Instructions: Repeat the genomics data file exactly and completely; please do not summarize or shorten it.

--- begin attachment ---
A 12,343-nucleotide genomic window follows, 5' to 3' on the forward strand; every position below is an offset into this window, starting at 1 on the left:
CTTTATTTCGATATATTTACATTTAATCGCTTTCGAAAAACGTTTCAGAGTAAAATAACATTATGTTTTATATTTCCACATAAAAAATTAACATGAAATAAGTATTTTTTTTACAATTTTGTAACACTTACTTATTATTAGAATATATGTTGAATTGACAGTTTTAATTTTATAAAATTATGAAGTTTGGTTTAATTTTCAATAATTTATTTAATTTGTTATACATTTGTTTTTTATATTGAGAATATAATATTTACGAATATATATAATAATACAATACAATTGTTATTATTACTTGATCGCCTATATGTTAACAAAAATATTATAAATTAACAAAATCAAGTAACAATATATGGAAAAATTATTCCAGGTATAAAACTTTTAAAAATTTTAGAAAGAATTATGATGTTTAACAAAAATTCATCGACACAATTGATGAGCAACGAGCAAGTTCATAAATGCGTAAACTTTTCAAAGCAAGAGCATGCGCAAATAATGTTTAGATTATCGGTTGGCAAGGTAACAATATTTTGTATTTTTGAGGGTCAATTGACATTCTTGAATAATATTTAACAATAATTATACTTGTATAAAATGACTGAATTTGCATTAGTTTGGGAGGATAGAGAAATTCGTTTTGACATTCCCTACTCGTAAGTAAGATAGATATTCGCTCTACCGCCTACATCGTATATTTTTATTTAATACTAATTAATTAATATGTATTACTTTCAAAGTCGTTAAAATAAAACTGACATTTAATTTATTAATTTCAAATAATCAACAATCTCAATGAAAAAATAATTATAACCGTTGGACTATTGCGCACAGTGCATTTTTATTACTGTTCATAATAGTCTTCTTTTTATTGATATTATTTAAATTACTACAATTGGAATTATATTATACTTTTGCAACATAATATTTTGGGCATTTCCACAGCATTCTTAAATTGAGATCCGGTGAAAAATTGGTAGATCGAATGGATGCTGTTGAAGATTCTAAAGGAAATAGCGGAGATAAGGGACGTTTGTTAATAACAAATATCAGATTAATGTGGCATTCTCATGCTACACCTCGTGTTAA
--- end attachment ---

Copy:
A 12,343-nucleotide genomic window follows, 5' to 3' on the forward strand; every position below is an offset into this window, starting at 1 on the left:
CTTTATTTCGATATATTTACATTTAATCGCTTTCGAAAAACGTTTCAGAGTAAAATAACATTATGTTTTATATTTCCACATAAAAAATTAACATGAAATAAGTATTTTTTTTACAATTTTGTAACACTTACTTATTATTAGAATATATGTTGAATTGACAGTTTTAATTTTATAAAATTATGAAGTTTGGTTTAATTTTCAATAATTTATTTAATTTGTTATACATTTGTTTTTTATATTGAGAATATAATATTTACGAATATATATAATAATACAATACAATTGTTATTATTACTTGATCGCCTATATGTTAACAAAAATATTATAAATTAACAAAATCAAGTAACAATATATGGAAAAATTATTCCAGGTATAAAACTTTTAAAAATTTTAGAAAGAATTATGATGTTTAACAAAAATTCATCGACACAATTGATGAGCAACGAGCAAGTTCATAAATGCGTAAACTTTTCAAAGCAAGAGCATGCGCAAATAATGTTTAGATTATCGGTTGGCAAGGTAACAATATTTTGTATTTTTGAGGGTCAATTGACATTCTTGAATAATATTTAACAATAATTATACTTGTATAAAATGACTGAATTTGCATTAGTTTGGGAGGATAGAGAAATTCGTTTTGACATTCCCTACTCGTAAGTAAGATAGATATTCGCTCTACCGCCTACATCGTATATTTTTATTTAATACTAATTAATTAATATGTATTACTTTCAAAGTCGTTAAAATAAAACTGACATTTAATTTATTAATTTCAAATAATCAACAATCTCAATGAAAAAATAATTATAACCGTTGGACTATTGCGCACAGTGCATTTTTATTACTGTTCATAATAGTCTTCTTTTTATTGATATTATTTAAATTACTACAATTGGAATTATATTATACTTTTGCAACATAATATTTTGGGCATTTCCACAGCATTCTTAAATTGAGATCCGGTGAAAAATTGGTAGATCGAATGGATGCTGTTGAAGATTCTAAAGGAAATAGCGGAGATAAGGGACGTTTGTTAATAACAAATATCAGATTAATGTGGCATTCTCATGCTACACCTCGTGTTAA